Sincerly,
          Andrew Zetts

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          • #6
            Re: Finishing a Tart "blank"

            Rob,

            I'd take Ryan up on his offer. He is very talented with needle and thread and knows the proper way to put a kit together.

            Sewing is easy if you have a skill for it. However, having an experienced hand to guide you through the process is often the difference between a well constructed garment and a marginally constructed garment. Most instructions are basic and don't include details like trimming seam allowances, setting the collar properly, and pressing. (FAR too many "authentic" jackets aren't properly pressed during construction.)

            Anyway, if I was a novice and had a talented guy like Ryan nearby who was willing to help, I'd definitely go that route.
            John Stillwagon

            Comment


            • #7
              Re: Finishing a Tart "blank"

              Dont forget to iron your seems!
              Robert Johnson

              "Them fellers out thar you ar goin up against, ain't none of the blue-bellied, white-livered Yanks and sassidge-eatin'forrin' hirelin's you have in Virginny that run atthe snap of a cap - they're Western fellers, an' they'll mighty quick give you a bellyful o' fightin."



              In memory of: William Garry Co.H 5th USCC KIA 10/2/64 Saltville VA.

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              • #8
                Re: Finishing a Tart "blank"

                And then iron them again!
                John Stillwagon

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                • #9
                  Re: Finishing a Tart "blank"

                  Originally posted by Yellowhammer
                  And then iron them again!
                  Actually, "press" the seams--it's a bit different from ironing like you do to
                  shirts &c. A good steam iron is just the ticket.

                  Comment


                  • #10
                    Re: Finishing a Tart "blank"

                    Remember it isnt just runnign an iron over top of the seam a couple of passes.

                    Get a good quality iron. Yellowhammer posted a good commercial one on the old forum, and it is great if you do alot of pressing. A good hopper fed steam iron. If you dont want to go that far, I have used a heavy Rowenta Steam Iron available at TARGET, which has done good service for me as well.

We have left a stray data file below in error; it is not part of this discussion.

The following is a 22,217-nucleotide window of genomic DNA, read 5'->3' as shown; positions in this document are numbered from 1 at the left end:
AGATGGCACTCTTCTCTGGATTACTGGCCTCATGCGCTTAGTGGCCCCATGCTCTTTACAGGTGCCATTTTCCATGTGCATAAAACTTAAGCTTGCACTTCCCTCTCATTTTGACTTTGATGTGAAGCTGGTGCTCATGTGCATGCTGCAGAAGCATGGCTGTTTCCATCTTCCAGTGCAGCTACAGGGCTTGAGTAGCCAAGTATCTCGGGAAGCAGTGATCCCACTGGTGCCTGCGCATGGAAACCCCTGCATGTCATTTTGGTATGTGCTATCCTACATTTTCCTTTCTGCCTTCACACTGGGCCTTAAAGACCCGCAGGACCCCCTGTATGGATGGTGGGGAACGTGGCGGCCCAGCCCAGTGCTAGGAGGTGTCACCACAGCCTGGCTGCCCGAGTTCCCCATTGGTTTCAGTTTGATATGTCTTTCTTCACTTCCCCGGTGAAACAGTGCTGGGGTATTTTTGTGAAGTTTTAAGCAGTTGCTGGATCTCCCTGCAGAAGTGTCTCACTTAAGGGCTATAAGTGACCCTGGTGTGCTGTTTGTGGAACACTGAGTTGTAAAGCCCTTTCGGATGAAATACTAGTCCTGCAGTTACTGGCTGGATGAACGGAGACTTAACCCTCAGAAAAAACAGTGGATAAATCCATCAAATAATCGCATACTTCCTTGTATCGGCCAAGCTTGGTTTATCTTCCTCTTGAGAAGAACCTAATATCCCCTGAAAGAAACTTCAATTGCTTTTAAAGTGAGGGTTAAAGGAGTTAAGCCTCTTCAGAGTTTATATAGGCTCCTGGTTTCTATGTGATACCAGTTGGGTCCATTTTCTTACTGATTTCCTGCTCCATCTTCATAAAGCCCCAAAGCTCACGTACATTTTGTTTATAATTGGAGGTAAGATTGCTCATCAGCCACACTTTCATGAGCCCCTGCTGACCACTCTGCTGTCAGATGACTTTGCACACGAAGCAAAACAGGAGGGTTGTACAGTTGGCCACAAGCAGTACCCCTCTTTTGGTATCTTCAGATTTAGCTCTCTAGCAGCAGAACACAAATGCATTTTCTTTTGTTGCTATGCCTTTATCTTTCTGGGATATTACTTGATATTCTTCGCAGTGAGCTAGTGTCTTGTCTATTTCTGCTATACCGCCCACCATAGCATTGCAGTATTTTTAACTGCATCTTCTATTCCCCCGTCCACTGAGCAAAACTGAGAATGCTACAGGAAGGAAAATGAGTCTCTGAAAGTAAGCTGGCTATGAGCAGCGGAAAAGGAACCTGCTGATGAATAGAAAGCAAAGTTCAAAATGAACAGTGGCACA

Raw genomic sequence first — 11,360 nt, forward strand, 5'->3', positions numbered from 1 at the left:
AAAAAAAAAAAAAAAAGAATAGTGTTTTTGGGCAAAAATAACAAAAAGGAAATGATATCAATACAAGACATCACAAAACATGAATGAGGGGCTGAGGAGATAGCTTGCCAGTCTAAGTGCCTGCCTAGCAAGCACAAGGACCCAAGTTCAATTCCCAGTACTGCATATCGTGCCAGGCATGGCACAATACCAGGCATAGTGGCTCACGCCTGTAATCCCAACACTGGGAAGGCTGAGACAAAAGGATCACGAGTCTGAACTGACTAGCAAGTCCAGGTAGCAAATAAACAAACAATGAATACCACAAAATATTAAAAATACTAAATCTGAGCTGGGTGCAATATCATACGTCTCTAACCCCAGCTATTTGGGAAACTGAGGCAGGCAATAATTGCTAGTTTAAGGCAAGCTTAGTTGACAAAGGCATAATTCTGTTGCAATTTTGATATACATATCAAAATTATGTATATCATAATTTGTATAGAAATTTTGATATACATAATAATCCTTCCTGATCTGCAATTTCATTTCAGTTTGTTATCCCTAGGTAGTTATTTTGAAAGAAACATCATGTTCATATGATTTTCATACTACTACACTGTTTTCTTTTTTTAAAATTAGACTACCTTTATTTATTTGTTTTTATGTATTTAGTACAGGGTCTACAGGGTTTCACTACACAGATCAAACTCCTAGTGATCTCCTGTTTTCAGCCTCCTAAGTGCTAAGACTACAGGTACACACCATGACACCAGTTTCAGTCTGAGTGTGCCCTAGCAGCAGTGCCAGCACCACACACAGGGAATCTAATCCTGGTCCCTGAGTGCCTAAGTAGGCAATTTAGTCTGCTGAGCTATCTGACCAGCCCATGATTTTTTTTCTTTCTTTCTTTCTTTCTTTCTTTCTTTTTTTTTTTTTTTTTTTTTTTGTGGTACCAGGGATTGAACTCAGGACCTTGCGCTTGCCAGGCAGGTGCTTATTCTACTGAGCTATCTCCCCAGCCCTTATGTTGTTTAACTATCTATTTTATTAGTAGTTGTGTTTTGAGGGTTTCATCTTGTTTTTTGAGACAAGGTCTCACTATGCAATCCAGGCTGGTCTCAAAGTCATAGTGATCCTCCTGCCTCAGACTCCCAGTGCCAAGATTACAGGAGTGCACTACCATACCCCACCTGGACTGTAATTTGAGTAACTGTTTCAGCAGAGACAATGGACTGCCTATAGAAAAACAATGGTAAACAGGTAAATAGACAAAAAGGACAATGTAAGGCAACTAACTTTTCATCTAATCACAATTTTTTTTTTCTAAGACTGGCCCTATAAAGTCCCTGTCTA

If you have access to a pressing ham, it helps alot on those curved seams.
                    I also have a hard wood sleeve board which is great for pressing sleeve seams. (Imagine a small iron board for sleeves)

                    Most of all dont press directly against the wool with the iron. I use scrap cotton shirting material for a pressing cloth. I keep it wet, and then let the iron set and allow the steam to do the work. Carefully monitor the pressing as you go, but if you do wind up scorching anything it will be your pressing cloth, not your "TART" cloth.

                    Just some thoughts.
                    Todd Morris

                    Proprietor, Morris & Company Historical Clothiers

                    http://morrisclothiers.com

                    Canton Lodge #60 F&AM Canton, Ohio


                    In Memorium: Pvt. Simon Morris, Co. G, 78th OVI Died: April 14, 1863 Jefferson Barracks, Missouri
                    Joseph Rezin Thompson, 1st W.Va. Light Artillery
                    Azville W. Lindsey, Co. G, 12th W.Va. Volunteer Infantry

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                    • #11
                      Re: Finishing a Tart "blank"

                      This is the iron I use for pressing:

                      http://cgi.ebay.com/ws/eBayISAPI.dll...sPageName=WDVW

                      If you are going to do any amount of sewing, an iron like this will pay for itself in the time you save.

                      As Todd said, always use a pressing cloth (mine is a leftover scrap of blue line duck from a shelter tent project) and be attentive.
                      John Stillwagon

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                      • #12
                        Re: Finishing a Tart "blank"

                        John, thanks for posting that link to ebay for the steam iron. I've been wanting to get one since we all did the frock class with Chris Daley a year and a half ago but didn't know which to get. I used yours there and they work great.
                        John Greenfield

                        GawdAwful Mess [url]www.gawdawfulmess.com[/url]

                        Comment


                        • #13
                          Re: Finishing a Tart "blank"

                          John,

                          Yeah, Joe Loehle, Chris D and I all got them about the same time. Mine currently has a short in the switch but that's no big deal considering how many yards of seams it has pressed.
                          John Stillwagon